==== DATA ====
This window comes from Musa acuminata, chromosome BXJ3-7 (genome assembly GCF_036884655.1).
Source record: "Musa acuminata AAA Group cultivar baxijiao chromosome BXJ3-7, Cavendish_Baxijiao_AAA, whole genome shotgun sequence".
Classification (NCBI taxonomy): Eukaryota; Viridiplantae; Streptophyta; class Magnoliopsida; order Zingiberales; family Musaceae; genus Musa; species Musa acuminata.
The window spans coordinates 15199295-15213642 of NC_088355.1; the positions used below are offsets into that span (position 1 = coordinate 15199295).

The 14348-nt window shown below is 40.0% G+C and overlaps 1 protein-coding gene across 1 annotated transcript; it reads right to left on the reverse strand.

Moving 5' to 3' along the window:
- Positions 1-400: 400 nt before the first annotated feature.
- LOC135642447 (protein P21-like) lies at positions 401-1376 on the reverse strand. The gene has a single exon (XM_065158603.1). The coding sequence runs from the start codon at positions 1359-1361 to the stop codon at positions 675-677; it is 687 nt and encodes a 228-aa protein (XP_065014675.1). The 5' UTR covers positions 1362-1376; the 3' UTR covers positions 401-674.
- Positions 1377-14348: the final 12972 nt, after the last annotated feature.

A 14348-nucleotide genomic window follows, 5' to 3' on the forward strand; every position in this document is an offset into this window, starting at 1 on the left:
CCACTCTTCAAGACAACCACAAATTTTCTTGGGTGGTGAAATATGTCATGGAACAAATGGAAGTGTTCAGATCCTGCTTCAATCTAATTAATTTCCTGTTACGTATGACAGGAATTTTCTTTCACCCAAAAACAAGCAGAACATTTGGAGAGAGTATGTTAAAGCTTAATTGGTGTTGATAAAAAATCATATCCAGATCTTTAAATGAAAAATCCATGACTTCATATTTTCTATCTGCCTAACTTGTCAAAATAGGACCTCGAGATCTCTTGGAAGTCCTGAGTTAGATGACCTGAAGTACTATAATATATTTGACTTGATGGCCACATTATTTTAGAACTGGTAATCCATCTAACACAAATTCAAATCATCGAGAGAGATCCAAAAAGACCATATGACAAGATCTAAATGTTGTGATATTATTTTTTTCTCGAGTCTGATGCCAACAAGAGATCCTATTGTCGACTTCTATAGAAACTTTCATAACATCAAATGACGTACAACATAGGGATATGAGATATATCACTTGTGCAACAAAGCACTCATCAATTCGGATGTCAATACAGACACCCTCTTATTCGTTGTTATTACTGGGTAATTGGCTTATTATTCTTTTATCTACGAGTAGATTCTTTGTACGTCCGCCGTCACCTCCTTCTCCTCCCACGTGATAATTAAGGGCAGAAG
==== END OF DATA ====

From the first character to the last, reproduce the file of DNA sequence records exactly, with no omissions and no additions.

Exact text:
This window comes from Musa acuminata, chromosome BXJ3-7 (genome assembly GCF_036884655.1).
Source record: "Musa acuminata AAA Group cultivar baxijiao chromosome BXJ3-7, Cavendish_Baxijiao_AAA, whole genome shotgun sequence".
Classification (NCBI taxonomy): Eukaryota; Viridiplantae; Streptophyta; class Magnoliopsida; order Zingiberales; family Musaceae; genus Musa; species Musa acuminata.
The window spans coordinates 15199295-15213642 of NC_088355.1; the positions used below are offsets into that span (position 1 = coordinate 15199295).

The 14348-nt window shown below is 40.0% G+C and overlaps 1 protein-coding gene across 1 annotated transcript; it reads right to left on the reverse strand.

Moving 5' to 3' along the window:
- Positions 1-400: 400 nt before the first annotated feature.
- LOC135642447 (protein P21-like) lies at positions 401-1376 on the reverse strand. The gene has a single exon (XM_065158603.1). The coding sequence runs from the start codon at positions 1359-1361 to the stop codon at positions 675-677; it is 687 nt and encodes a 228-aa protein (XP_065014675.1). The 5' UTR covers positions 1362-1376; the 3' UTR covers positions 401-674.
- Positions 1377-14348: the final 12972 nt, after the last annotated feature.

A 14348-nucleotide genomic window follows, 5' to 3' on the forward strand; every position in this document is an offset into this window, starting at 1 on the left:
CCACTCTTCAAGACAACCACAAATTTTCTTGGGTGGTGAAATATGTCATGGAACAAATGGAAGTGTTCAGATCCTGCTTCAATCTAATTAATTTCCTGTTACGTATGACAGGAATTTTCTTTCACCCAAAAACAAGCAGAACATTTGGAGAGAGTATGTTAAAGCTTAATTGGTGTTGATAAAAAATCATATCCAGATCTTTAAATGAAAAATCCATGACTTCATATTTTCTATCTGCCTAACTTGTCAAAATAGGACCTCGAGATCTCTTGGAAGTCCTGAGTTAGATGACCTGAAGTACTATAATATATTTGACTTGATGGCCACATTATTTTAGAACTGGTAATCCATCTAACACAAATTCAAATCATCGAGAGAGATCCAAAAAGACCATATGACAAGATCTAAATGTTGTGATATTATTTTTTTCTCGAGTCTGATGCCAACAAGAGATCCTATTGTCGACTTCTATAGAAACTTTCATAACATCAAATGACGTACAACATAGGGATATGAGATATATCACTTGTGCAACAAAGCACTCATCAATTCGGATGTCAATACAGACACCCTCTTATTCGTTGTTATTACTGGGTAATTGGCTTATTATTCTTTTATCTACGAGTAGATTCTTTGTACGTCCGCCGTCACCTCCTTCTCCTCCCACGTGATAATTAAGGGCAGAAG